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How Technology Can Help Achieve the Triple Aim of Clinical Trial Recruitment

When the word “technology” is used in conjunction with clinical trials, many people think of how technological advancements have impacted the actual studies themselves. Wearables, mobile monitoring and the gamification of studies are just three areas gaining traction.

But let’s go back to basics. Clinical trials require participants, and recruitment is one area where study sponsors can use technology to their advantage.

Unfortunately, three primary barriers still stand in the way of study participation. It’s a clinical trial trifecta:

  • Awareness
  • Access
  • Eligibility 

Just as the search for the perfect mate has evolved from the traditional matchmaker to today’s online dating sites and apps, the search for a clinical trial match has led patients and caregivers to the internet. However, this medium is designed to be an interactive experience, not one-way communication. Today’s internet is all about connectivity, and in the world of clinical trials all involved parties ― study sponsors, researchers at clinical trial sites, advocacy groups, recruitment partners and patients ― must be connected and vetted via available technology.  

Following are a few examples of how clinical trial sponsors ― and, with a few tweaks here and there, any healthcare professional ― can use technology to boost public knowledge and accessibility.


Gone are the days when patients would pick up the phone to ask their family physician about health symptoms. Instead, they pick up their laptop or mobile phone to search the web for instant answers. In fact, 80 percent of internet users, or about 93 million Americans, have searched for a health-related topic online, according to a study released by the Pew Internet & American Life Project.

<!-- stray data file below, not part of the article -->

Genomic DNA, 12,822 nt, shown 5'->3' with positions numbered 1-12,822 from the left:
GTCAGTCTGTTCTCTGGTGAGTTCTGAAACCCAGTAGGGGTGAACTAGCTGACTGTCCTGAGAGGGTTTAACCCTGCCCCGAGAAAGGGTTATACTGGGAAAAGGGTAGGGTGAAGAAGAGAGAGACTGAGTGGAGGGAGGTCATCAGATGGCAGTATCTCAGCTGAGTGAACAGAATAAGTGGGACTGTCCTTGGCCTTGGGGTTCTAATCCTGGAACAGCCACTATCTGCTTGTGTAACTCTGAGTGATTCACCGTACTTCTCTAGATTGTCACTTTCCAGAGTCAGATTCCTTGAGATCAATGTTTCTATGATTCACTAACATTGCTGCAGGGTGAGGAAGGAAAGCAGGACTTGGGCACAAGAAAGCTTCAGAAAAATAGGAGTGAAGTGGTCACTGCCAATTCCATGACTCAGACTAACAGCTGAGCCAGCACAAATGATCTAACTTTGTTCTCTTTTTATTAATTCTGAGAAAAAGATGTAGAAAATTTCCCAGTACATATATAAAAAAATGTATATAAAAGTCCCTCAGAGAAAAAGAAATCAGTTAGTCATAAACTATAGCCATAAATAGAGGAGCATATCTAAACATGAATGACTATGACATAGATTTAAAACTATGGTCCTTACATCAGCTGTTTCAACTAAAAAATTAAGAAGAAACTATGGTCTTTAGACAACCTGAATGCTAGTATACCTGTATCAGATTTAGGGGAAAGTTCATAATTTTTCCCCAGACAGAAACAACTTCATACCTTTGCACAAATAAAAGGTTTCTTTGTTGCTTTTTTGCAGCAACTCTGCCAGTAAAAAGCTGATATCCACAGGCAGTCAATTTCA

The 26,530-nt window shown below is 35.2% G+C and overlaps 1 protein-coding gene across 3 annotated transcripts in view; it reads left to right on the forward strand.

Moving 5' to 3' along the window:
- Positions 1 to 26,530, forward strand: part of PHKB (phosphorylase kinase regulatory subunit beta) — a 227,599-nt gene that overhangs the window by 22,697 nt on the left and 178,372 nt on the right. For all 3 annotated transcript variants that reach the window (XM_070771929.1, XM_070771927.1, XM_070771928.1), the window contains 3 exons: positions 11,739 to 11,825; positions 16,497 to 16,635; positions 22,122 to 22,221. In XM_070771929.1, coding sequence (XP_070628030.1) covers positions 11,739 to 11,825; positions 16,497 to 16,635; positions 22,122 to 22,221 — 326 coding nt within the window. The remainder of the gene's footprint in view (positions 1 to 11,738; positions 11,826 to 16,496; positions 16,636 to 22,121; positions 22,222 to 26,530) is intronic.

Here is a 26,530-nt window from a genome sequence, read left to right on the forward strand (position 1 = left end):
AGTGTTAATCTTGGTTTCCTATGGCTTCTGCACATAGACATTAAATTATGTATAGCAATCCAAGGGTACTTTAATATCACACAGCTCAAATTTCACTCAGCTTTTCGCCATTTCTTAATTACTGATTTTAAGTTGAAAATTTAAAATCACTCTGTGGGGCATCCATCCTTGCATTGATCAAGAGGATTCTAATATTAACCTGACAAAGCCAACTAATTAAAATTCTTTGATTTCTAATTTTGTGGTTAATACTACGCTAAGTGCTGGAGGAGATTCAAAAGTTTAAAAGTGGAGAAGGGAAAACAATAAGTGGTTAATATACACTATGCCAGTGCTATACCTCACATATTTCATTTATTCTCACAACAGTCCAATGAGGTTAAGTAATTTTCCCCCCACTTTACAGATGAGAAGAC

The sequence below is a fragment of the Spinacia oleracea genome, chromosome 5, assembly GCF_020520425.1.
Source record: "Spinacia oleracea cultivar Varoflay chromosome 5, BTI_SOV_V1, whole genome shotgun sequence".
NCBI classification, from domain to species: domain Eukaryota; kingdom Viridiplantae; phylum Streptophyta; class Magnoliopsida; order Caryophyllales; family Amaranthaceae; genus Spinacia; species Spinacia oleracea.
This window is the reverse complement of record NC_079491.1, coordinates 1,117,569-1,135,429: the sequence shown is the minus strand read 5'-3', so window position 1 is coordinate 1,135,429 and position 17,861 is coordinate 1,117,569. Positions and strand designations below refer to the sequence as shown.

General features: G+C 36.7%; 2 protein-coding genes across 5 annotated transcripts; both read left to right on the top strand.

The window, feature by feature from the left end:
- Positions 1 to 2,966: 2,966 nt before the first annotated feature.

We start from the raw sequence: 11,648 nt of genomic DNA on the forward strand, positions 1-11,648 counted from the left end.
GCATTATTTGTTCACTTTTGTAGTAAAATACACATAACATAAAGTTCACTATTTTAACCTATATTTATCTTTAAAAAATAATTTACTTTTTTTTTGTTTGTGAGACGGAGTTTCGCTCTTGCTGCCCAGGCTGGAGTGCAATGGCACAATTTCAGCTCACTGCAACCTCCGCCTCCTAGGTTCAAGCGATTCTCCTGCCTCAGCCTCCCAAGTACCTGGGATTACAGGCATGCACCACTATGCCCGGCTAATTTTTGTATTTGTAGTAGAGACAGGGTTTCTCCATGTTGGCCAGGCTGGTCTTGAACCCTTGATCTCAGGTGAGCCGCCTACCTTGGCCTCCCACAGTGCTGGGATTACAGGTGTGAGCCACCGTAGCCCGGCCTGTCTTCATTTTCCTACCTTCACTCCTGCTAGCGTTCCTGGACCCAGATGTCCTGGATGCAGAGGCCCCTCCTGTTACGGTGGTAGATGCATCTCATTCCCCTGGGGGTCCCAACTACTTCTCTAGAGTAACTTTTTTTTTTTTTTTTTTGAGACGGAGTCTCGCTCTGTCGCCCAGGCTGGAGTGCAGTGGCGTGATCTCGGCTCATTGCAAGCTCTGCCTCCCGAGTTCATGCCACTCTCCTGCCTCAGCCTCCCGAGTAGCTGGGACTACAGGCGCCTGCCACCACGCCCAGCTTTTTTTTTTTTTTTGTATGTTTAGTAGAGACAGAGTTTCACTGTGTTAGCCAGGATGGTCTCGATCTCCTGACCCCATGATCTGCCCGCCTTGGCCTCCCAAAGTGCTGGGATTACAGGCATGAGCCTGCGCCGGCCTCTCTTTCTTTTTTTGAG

So it goes to reason that those searching for clinical trial information will also gravitate toward online sources. However, trying to find a relevant clinical trial online can be like looking for a needle in a haystack. Simple tech tweaks such as search engine optimization and a robust on-site search engine can act like a magnet for that elusive needle.

This presents a huge opportunity for the pharmaceutical industry, whose public perception has been sullied by the recent drug price controversy. While there has been a big push for drug price transparency, both the public and government have been less vocal when it comes to clinical trial transparency. Patient advocates and advocacy groups have led the charge, but despite their efforts many patients still can’t find relevant clinical trials ― and many are simply in the dark about the clinical trial process itself. 


Lack of awareness and lack of access go hand in hand with a lack of understanding. Due to language and educational barriers, minorities are often underrepresented in clinical trials. This is why health literacy ― the practice of presenting complicated health information in a manner that’s easily understood ― is so important for clinical trials.